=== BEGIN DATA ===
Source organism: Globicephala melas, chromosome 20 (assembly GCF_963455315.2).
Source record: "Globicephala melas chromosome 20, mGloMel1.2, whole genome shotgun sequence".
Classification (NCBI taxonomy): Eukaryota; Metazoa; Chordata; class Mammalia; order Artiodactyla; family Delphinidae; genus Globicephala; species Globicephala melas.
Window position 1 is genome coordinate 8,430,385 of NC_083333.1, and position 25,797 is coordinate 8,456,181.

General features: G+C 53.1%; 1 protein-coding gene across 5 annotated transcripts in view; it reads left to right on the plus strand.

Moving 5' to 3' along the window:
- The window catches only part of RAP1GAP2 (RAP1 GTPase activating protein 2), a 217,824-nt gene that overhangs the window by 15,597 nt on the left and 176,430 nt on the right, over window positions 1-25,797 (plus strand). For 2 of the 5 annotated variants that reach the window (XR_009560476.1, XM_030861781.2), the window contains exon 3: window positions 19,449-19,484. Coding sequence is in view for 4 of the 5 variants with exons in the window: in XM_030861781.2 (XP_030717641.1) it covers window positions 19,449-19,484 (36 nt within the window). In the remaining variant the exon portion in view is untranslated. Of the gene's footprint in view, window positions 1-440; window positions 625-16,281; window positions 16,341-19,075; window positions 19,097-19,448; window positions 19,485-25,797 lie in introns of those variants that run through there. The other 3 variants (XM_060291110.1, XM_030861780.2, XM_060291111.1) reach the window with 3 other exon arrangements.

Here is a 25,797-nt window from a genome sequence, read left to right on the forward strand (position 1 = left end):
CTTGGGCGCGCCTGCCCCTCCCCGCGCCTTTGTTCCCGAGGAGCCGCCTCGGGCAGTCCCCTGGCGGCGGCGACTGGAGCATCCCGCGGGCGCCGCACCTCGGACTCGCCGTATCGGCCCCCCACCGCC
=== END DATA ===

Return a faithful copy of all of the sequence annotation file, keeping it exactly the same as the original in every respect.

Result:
Source organism: Globicephala melas, chromosome 20 (assembly GCF_963455315.2).
Source record: "Globicephala melas chromosome 20, mGloMel1.2, whole genome shotgun sequence".
Classification (NCBI taxonomy): Eukaryota; Metazoa; Chordata; class Mammalia; order Artiodactyla; family Delphinidae; genus Globicephala; species Globicephala melas.
Window position 1 is genome coordinate 8,430,385 of NC_083333.1, and position 25,797 is coordinate 8,456,181.

General features: G+C 53.1%; 1 protein-coding gene across 5 annotated transcripts in view; it reads left to right on the plus strand.

Moving 5' to 3' along the window:
- The window catches only part of RAP1GAP2 (RAP1 GTPase activating protein 2), a 217,824-nt gene that overhangs the window by 15,597 nt on the left and 176,430 nt on the right, over window positions 1-25,797 (plus strand). For 2 of the 5 annotated variants that reach the window (XR_009560476.1, XM_030861781.2), the window contains exon 3: window positions 19,449-19,484. Coding sequence is in view for 4 of the 5 variants with exons in the window: in XM_030861781.2 (XP_030717641.1) it covers window positions 19,449-19,484 (36 nt within the window). In the remaining variant the exon portion in view is untranslated. Of the gene's footprint in view, window positions 1-440; window positions 625-16,281; window positions 16,341-19,075; window positions 19,097-19,448; window positions 19,485-25,797 lie in introns of those variants that run through there. The other 3 variants (XM_060291110.1, XM_030861780.2, XM_060291111.1) reach the window with 3 other exon arrangements.

Here is a 25,797-nt window from a genome sequence, read left to right on the forward strand (position 1 = left end):
CTTGGGCGCGCCTGCCCCTCCCCGCGCCTTTGTTCCCGAGGAGCCGCCTCGGGCAGTCCCCTGGCGGCGGCGACTGGAGCATCCCGCGGGCGCCGCACCTCGGACTCGCCGTATCGGCCCCCCACCGCC